Mondaq also reserves the right from time to time to monitor your Use of the Website and/or services.

Disclaimer

The Content is general information only. It is not intended to constitute legal advice or seek to be the complete and comprehensive statement of the law, nor is it intended to address your specific requirements or provide advice on which reliance should be placed. Mondaq and/or its Contributors and other suppliers make no representations about the suitability of the information contained in the Content for any purpose. All Content provided "as is" without warranty of any kind. Mondaq and/or its Contributors and other suppliers hereby exclude and disclaim all representations, warranties or guarantees with regard to the Content, including all implied warranties and conditions of merchantability, fitness for a particular purpose, title and non-infringement. To the maximum extent permitted by law, Mondaq expressly excludes all representations, warranties, obligations, and liabilities arising out of or in connection with all Content. In no event shall Mondaq and/or its respective suppliers be liable for any special, indirect or consequential damages or any damages whatsoever resulting from loss of use, data or profits, whether in an action of contract, negligence or other tortious action, arising out of or in connection with the use of the Content or performance of Mondaq’s Services.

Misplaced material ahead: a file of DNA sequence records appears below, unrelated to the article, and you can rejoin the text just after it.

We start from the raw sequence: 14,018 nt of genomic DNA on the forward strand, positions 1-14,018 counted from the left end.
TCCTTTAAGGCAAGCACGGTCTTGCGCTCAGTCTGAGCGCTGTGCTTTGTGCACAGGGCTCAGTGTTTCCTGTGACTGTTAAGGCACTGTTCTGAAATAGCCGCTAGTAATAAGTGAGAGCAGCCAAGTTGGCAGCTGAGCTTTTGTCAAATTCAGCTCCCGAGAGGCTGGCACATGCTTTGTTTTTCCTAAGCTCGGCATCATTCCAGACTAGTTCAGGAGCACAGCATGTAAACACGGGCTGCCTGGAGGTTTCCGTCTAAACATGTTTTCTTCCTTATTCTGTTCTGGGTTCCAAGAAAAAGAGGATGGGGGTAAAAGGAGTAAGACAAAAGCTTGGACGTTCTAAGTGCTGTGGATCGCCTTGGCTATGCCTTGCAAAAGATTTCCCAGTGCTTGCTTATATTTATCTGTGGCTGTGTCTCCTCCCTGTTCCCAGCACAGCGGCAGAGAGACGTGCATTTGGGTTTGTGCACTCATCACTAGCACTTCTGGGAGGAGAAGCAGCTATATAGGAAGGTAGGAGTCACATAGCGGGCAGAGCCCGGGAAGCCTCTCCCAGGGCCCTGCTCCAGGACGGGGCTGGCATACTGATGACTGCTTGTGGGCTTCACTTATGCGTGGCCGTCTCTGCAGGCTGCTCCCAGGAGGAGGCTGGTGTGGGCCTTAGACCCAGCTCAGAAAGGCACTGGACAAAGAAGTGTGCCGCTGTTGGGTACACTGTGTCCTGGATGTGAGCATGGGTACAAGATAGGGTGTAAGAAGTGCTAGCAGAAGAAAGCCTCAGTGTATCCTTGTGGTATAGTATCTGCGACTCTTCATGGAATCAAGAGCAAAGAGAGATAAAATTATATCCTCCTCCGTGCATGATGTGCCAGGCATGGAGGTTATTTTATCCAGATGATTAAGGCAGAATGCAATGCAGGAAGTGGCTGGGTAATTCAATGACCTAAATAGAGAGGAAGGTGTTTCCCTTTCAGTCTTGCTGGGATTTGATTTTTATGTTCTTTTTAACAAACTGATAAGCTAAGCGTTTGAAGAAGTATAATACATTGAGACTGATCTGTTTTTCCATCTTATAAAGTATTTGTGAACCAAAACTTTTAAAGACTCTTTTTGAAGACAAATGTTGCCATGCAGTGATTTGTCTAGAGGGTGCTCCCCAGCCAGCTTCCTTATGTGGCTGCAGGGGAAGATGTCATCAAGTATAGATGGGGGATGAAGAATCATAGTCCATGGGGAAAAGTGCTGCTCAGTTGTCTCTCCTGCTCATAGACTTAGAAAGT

General